It has been argued, and rightfully so, that there existed a strong oral tradition in first century Judaism. But, what should that mean to us in the 21st century? Should we believe that no one wrote anything down concerning Christian literature prior to 70 AD except for Paul during this period of oral tradition? Certainly Josephus didn’t let his Jewish history to oral tradition and he drew upon the writings of others who recorded what Jewish officials were doing at the time the events transpired. So, other Jews, who also held to a strong oral tradition, were recording events of importance in written form.
Luke seems to suggest in the opening lines of his Gospel that written material about Jesus circulated side by side with the oral tradition of the day. Notice:
Luke 1:1-4 AUV-NT Your Excellency Theophilus: Since so many people have undertaken the task of compiling a narrative of events that have happened among us, (2) [that is, people] who were ministers of the word and original eyewitnesses [of these events], and who passed them on to us; [and since] (3) I have thoroughly investigated the entire series of events [myself], I felt it would be good for me also to write you an orderly account of them. (4) Then you could know how reliable the information is that you have been told.
Luke mentions in verse-1 above that, before he even attempted to write his Gospel, many had already written orderly accounts of what was believed among those of the Jesus Movement. These written records existed side by side with what Theophilus knew through oral tradition (Luke 1:4). Notice also what Luke says about the value of the written record, however. In Luke 1:3 he claims that he had composed a written record of these very things, so Theophilus would have in his possession a hard copy of the oral record, showing or proving its reliability! In other words, the written document was considered more reliable than the oral account, which could be forgotten or deliberately changed by enemies of the Jesus’ Movement.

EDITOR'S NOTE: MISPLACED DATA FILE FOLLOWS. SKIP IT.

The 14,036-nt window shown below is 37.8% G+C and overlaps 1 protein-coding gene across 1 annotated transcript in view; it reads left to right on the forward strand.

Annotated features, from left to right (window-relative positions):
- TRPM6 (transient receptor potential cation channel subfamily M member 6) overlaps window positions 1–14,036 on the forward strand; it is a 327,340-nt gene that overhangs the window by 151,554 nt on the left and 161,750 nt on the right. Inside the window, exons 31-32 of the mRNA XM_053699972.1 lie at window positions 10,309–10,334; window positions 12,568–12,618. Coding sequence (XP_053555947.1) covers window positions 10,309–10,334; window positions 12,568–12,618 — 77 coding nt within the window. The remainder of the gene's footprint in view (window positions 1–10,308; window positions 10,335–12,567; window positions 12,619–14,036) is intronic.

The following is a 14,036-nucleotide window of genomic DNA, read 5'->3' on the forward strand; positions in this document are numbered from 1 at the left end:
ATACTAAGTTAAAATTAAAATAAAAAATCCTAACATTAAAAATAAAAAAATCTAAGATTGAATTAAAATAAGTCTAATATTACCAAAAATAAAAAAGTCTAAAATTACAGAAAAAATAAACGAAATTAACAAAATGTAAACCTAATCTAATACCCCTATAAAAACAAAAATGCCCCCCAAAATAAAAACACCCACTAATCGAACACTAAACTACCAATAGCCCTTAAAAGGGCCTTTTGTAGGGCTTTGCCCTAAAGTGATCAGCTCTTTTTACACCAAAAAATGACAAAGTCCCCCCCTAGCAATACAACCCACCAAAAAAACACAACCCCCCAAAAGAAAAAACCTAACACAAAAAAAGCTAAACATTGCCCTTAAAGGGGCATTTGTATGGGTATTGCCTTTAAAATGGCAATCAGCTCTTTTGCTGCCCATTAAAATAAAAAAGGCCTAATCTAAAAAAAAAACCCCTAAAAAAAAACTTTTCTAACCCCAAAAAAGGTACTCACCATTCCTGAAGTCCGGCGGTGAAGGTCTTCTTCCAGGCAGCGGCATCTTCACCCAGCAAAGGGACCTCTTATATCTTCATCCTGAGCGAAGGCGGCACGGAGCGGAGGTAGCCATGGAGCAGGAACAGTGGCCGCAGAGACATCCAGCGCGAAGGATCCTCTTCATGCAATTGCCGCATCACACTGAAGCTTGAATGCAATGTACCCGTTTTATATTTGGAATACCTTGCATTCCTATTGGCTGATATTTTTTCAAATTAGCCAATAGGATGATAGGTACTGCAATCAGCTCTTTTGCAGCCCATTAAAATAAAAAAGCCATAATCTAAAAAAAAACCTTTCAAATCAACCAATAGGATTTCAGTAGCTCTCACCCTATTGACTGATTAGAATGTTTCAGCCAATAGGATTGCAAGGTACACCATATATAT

If this is a correct understanding of what was presumed by folks in the 1st century AD, I find it incredible that the narratives about Jesus teaching and public ministry would not have been written down by the believers who wished to protect the Gospel’s veracity. This understanding of the value of the written record over the oral would be very compelling to establish the written record very early. Why would the Apostles have waited decades to write anything down about Jesus, if they understood the written record was more valuable than their oral tradition?
If the written records of what Jesus said and did were not an afterthought of the Apostles, the argument that all or some of the Gospel narratives weren’t written until after the destruction of the Temple and Jerusalem becomes much less compelling. It is only because modern critics assume the 1st century church didn’t understand the value of a written record over the oral tradition that it is assumed that the Gospels were written late. Nevertheless, Luke shows this isn’t so. Many had already written orderly accounts of what Jesus had said and did (Luke 1:1).
One of the strongest arguments for all the Gospels to have been written before 70 AD is their failure to mention the destruction of the Temple and Jerusalem. Although some critics would argue that the prophetic account of the Olivet Prophecy in the Synoptic Gospels could be seen as written after the fact, yet this would say nothing about the Gospel of John. It makes no mention of the Olivet Prophecy. Why wouldn’t it record the destruction of the Temple and Jerusalem as an accomplished fact, if it had been written near the turn of the century as many presume?
The fact is prophetic sayings in all the Gospels seem to refer to something future. For example, Jesus had predicted his death and resurrection very early in all four Gospel accounts. Why wouldn’t we presume the Olivet Prophecy was recorded to show Jesus had predicted the fall of Jerusalem and the destruction of the Temple. The silence in the Gospels over the destruction of the Temple and Jerusalem “is as significant as the silence for Sherlock Holmes of the dog that did not bark!”
 John A.T. Robinson, Redating the New Testament [1976; page 13].